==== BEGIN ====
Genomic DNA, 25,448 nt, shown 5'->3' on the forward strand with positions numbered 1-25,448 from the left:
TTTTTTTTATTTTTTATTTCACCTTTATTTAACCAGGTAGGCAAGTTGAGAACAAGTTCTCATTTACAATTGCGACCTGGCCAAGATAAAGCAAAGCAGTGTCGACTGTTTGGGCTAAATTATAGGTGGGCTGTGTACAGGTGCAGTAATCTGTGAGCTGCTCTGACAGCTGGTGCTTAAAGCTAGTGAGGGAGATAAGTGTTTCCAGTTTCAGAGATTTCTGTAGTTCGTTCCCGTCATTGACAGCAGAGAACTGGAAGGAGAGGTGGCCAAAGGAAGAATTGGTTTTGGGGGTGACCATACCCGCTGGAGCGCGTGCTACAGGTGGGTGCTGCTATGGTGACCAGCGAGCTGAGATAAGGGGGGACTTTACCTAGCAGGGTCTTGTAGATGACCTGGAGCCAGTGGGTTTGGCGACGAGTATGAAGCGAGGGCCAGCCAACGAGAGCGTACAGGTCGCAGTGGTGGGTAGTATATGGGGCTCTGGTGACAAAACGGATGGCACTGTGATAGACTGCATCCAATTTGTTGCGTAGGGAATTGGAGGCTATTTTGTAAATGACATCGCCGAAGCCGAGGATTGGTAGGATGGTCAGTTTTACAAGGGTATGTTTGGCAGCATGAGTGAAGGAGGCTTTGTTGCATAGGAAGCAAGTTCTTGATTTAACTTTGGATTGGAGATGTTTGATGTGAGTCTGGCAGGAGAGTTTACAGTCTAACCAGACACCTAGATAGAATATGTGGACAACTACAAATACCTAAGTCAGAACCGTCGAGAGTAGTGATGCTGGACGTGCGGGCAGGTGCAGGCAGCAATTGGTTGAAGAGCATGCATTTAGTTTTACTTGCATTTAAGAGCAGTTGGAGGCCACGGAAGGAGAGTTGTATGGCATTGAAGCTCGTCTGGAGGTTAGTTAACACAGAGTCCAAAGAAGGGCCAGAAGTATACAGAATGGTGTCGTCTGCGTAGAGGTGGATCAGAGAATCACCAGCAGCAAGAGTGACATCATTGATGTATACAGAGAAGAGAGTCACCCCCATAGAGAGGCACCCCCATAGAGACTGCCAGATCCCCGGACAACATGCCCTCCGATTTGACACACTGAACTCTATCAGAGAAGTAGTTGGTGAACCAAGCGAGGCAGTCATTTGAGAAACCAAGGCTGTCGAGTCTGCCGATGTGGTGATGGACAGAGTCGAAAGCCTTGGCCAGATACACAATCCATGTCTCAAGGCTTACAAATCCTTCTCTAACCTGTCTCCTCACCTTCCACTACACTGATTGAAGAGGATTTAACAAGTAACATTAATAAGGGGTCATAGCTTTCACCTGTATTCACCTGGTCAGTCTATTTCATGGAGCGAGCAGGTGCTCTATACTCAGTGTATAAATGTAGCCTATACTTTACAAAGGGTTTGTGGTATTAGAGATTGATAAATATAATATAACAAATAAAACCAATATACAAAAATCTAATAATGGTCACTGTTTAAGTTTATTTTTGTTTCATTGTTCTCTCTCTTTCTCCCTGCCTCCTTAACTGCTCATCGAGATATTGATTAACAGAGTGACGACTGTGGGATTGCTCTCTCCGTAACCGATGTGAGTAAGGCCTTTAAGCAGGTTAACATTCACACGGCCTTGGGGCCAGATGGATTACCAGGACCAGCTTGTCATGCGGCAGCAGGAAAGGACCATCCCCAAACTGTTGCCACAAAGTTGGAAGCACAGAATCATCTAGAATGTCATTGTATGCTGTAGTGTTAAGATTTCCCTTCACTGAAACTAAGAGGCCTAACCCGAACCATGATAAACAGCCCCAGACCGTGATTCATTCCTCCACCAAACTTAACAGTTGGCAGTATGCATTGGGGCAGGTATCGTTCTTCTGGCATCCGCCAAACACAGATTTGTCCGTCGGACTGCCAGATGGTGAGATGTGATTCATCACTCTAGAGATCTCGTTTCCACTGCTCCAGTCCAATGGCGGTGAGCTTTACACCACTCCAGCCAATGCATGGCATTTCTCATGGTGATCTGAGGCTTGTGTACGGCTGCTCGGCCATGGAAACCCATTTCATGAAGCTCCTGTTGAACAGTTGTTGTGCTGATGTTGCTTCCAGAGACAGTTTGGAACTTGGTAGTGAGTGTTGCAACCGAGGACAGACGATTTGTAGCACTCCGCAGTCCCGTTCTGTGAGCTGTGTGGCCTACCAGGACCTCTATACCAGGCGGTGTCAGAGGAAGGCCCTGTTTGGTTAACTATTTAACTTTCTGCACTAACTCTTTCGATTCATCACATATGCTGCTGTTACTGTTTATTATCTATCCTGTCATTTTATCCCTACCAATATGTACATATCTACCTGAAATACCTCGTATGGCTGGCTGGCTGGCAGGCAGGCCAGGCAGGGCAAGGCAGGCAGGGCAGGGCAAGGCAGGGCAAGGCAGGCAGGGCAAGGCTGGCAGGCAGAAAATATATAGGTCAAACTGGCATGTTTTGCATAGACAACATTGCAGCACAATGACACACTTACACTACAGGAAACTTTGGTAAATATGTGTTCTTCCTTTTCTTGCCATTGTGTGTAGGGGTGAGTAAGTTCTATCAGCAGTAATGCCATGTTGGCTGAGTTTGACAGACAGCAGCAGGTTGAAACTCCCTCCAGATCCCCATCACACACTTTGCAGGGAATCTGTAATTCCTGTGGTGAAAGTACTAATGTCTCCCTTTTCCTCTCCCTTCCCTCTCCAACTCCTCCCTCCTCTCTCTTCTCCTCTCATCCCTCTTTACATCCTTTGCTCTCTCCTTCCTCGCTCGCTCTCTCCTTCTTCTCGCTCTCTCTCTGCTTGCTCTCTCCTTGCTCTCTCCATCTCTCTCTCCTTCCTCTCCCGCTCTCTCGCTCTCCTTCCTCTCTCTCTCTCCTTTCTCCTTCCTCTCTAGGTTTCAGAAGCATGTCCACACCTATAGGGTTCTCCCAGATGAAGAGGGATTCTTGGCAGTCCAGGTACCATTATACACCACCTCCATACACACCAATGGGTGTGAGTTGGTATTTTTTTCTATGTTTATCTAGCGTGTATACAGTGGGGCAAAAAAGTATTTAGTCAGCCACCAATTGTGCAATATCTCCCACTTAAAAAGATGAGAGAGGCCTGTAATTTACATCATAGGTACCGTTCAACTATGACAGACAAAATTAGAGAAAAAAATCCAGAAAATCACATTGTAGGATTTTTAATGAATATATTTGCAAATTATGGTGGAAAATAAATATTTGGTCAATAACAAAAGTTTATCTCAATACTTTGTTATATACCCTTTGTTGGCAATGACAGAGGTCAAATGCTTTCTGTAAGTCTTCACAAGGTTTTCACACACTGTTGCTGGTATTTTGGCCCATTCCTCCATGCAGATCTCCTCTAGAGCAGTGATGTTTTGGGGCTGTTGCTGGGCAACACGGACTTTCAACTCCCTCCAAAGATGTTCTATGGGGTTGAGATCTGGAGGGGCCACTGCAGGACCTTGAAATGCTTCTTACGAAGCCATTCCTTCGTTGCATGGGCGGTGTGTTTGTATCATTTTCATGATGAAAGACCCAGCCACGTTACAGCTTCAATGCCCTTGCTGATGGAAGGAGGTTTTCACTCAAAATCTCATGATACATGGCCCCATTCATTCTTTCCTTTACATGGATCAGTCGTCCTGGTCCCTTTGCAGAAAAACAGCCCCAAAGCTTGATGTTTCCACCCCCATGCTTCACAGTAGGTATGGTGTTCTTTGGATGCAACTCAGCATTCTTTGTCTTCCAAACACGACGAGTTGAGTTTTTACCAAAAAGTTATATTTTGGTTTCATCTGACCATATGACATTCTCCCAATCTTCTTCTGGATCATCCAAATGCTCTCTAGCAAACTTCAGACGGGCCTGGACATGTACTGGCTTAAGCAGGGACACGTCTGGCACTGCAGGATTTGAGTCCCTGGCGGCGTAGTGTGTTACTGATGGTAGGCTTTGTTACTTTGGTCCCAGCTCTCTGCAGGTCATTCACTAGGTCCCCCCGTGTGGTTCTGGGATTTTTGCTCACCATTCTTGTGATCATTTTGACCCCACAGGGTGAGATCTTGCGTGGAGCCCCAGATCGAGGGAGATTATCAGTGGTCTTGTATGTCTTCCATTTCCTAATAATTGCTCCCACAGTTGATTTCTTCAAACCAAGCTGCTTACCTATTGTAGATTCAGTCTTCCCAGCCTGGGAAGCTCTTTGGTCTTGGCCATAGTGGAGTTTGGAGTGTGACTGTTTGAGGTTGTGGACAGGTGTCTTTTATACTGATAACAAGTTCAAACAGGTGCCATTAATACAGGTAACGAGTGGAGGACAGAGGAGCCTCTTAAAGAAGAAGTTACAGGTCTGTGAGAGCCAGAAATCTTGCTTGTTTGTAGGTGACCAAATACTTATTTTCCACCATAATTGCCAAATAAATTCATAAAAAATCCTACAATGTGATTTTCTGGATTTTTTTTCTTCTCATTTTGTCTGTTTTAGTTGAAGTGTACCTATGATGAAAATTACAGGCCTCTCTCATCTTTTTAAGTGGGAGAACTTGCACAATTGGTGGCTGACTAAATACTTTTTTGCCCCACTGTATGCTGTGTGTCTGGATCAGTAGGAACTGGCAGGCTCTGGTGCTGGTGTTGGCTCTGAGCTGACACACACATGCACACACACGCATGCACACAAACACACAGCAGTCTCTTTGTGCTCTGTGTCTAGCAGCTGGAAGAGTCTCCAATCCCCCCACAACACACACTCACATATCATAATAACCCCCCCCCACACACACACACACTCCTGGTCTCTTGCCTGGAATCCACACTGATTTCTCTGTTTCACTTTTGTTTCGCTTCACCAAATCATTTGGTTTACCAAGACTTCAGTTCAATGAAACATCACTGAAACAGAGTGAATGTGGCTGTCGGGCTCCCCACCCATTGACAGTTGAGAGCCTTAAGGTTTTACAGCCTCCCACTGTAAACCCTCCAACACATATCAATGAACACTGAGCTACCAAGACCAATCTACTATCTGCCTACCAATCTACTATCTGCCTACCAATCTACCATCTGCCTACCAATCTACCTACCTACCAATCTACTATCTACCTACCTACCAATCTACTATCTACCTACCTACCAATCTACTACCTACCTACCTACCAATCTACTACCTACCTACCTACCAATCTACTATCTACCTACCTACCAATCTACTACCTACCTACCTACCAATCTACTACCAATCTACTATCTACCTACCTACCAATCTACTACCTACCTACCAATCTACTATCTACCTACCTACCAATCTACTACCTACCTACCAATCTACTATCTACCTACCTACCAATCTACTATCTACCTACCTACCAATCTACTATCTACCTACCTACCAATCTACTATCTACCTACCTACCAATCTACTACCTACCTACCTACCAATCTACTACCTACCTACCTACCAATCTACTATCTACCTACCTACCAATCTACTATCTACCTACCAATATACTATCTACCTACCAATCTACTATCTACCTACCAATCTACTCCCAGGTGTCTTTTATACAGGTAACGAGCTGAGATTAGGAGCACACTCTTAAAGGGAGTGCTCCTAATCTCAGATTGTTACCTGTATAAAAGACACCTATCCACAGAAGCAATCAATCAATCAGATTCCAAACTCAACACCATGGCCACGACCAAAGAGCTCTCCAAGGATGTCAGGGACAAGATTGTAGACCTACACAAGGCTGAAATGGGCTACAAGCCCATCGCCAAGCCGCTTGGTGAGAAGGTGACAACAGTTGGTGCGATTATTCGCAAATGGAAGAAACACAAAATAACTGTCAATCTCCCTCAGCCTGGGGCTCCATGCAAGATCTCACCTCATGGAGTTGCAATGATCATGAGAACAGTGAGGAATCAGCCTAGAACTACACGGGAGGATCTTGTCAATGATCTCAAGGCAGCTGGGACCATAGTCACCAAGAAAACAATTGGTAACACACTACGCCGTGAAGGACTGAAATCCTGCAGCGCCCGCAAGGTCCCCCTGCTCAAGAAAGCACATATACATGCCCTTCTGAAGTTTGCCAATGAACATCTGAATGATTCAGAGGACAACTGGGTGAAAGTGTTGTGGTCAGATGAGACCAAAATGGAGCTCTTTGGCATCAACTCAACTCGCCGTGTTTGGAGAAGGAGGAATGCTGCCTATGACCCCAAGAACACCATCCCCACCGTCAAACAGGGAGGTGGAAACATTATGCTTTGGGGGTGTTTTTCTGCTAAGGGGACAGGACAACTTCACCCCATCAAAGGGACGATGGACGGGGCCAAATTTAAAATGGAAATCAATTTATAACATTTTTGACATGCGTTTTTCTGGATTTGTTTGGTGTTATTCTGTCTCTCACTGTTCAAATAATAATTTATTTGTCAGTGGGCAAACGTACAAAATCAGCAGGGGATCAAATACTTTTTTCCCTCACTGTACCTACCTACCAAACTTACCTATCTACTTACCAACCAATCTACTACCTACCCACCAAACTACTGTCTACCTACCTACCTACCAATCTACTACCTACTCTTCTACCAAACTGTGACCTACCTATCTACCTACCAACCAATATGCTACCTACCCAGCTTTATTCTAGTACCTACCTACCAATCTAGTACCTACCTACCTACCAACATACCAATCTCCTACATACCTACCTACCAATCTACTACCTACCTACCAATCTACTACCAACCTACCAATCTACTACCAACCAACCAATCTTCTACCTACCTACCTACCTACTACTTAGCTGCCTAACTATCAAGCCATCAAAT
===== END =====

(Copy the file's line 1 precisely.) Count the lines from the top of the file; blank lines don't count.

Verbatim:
Genomic DNA, 25,448 nt, shown 5'->3' on the forward strand with positions numbered 1-25,448 from the left: